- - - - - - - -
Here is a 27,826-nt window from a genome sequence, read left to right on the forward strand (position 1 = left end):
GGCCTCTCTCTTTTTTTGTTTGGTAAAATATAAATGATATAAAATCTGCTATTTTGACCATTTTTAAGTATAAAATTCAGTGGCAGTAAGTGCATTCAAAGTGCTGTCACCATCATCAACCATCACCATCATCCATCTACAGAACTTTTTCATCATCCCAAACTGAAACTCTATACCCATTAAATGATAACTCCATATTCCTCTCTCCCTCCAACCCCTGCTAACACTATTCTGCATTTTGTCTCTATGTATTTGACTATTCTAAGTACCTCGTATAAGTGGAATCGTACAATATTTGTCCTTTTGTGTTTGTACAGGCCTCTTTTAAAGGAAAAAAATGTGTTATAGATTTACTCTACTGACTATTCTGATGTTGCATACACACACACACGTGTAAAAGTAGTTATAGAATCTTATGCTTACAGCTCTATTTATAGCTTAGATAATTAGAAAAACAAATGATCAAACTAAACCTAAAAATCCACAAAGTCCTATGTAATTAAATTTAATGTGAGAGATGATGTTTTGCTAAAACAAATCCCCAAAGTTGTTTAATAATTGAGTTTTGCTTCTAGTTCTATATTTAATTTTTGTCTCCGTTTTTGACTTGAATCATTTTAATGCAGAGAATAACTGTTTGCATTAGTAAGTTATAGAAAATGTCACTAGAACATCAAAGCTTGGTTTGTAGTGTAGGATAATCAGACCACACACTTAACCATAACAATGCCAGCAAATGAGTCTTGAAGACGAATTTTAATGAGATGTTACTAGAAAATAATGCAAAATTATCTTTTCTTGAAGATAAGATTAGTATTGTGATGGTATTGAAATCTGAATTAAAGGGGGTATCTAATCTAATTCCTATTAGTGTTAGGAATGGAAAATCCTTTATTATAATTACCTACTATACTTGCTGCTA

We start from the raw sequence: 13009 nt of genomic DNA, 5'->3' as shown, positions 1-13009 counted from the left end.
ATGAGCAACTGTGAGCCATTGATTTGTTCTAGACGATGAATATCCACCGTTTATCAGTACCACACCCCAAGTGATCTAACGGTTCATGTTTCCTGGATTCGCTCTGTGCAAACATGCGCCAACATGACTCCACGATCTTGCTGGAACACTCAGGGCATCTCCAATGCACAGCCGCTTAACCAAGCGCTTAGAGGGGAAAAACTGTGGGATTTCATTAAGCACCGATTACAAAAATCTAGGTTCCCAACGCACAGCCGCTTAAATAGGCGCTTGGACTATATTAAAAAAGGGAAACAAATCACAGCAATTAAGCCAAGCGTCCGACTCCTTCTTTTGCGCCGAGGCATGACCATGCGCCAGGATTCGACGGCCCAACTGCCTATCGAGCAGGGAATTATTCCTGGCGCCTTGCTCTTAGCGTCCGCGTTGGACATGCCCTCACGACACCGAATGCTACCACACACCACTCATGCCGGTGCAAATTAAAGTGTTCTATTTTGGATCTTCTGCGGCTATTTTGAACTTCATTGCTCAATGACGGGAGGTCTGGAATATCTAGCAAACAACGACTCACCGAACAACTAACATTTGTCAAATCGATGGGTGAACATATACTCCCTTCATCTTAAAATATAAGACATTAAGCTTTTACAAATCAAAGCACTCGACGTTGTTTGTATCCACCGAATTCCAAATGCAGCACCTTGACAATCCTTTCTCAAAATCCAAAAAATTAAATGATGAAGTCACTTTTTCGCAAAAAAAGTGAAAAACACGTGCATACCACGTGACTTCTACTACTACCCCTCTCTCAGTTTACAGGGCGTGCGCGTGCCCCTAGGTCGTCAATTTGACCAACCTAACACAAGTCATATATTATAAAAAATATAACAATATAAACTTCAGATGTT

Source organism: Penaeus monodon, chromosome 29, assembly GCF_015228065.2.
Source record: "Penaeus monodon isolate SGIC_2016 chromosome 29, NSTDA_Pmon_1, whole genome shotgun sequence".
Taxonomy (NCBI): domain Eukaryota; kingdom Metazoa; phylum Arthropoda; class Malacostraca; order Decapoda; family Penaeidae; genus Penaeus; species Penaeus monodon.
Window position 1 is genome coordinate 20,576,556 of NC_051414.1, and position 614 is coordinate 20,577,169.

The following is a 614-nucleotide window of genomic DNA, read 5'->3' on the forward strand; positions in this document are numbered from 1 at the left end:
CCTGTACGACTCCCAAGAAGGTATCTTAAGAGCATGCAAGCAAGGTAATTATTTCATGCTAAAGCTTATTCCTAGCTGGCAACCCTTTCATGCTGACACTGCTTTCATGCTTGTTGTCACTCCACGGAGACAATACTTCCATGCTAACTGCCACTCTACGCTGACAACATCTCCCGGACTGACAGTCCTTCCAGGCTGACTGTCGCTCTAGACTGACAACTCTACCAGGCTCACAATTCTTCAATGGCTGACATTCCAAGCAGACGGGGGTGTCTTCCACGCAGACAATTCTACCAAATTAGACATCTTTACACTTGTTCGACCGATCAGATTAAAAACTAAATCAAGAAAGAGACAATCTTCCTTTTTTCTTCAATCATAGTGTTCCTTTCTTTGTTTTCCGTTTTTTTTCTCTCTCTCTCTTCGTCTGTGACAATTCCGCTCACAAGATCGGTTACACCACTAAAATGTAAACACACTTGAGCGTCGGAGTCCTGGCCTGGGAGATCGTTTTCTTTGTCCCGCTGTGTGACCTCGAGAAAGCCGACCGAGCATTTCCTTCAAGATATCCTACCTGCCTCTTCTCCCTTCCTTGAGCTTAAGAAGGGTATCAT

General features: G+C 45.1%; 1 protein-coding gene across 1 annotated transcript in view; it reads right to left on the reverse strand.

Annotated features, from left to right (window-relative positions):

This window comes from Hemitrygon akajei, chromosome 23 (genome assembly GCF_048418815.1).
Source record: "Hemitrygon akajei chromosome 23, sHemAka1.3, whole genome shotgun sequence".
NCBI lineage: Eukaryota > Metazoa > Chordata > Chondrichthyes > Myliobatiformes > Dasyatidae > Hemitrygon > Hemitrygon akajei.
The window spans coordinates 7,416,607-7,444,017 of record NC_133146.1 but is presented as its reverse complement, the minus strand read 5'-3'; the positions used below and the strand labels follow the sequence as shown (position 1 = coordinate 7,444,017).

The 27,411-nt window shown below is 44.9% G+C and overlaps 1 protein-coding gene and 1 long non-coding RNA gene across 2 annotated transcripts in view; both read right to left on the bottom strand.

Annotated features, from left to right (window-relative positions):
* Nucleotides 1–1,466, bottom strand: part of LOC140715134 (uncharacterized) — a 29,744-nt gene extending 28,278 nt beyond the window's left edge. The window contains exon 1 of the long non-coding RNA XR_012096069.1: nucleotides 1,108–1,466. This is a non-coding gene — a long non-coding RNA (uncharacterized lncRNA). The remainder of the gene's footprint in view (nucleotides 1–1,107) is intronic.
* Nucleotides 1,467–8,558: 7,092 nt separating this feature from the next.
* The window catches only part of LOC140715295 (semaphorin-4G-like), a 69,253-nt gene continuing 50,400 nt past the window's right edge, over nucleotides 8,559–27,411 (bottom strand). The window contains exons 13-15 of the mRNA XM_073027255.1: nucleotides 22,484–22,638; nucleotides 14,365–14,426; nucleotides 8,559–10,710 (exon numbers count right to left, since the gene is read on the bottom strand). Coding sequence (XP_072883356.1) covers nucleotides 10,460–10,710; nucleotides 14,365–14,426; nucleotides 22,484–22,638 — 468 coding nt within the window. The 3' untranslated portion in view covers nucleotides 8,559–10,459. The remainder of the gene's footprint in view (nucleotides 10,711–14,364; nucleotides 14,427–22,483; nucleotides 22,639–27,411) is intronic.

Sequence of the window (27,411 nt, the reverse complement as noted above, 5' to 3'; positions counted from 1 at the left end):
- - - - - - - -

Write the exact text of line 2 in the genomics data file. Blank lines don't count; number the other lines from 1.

GGCCTCTCTCTTTTTTTGTTTGGTAAAATATAAATGATATAAAATCTGCTATTTTGACCATTTTTAAGTATAAAATTCAGTGGCAGTAAGTGCATTCAAAGTGCTGTCACCATCATCAACCATCACCATCATCCATCTACAGAACTTTTTCATCATCCCAAACTGAAACTCTATACCCATTAAATGATAACTCCATATTCCTCTCTCCCTCCAACCCCTGCTAACACTATTCTGCATTTTGTCTCTATGTATTTGACTATTCTAAGTACCTCGTATAAGTGGAATCGTACAATATTTGTCCTTTTGTGTTTGTACAGGCCTCTTTTAAAGGAAAAAAATGTGTTATAGATTTACTCTACTGACTATTCTGATGTTGCATACACACACACACGTGTAAAAGTAGTTATAGAATCTTATGCTTACAGCTCTATTTATAGCTTAGATAATTAGAAAAACAAATGATCAAACTAAACCTAAAAATCCACAAAGTCCTATGTAATTAAATTTAATGTGAGAGATGATGTTTTGCTAAAACAAATCCCCAAAGTTGTTTAATAATTGAGTTTTGCTTCTAGTTCTATATTTAATTTTTGTCTCCGTTTTTGACTTGAATCATTTTAATGCAGAGAATAACTGTTTGCATTAGTAAGTTATAGAAAATGTCACTAGAACATCAAAGCTTGGTTTGTAGTGTAGGATAATCAGACCACACACTTAACCATAACAATGCCAGCAAATGAGTCTTGAAGACGAATTTTAATGAGATGTTACTAGAAAATAATGCAAAATTATCTTTTCTTGAAGATAAGATTAGTATTGTGATGGTATTGAAATCTGAATTAAAGGGGGTATCTAATCTAATTCCTATTAGTGTTAGGAATGGAAAATCCTTTATTATAATTACCTACTATACTTGCTGCTA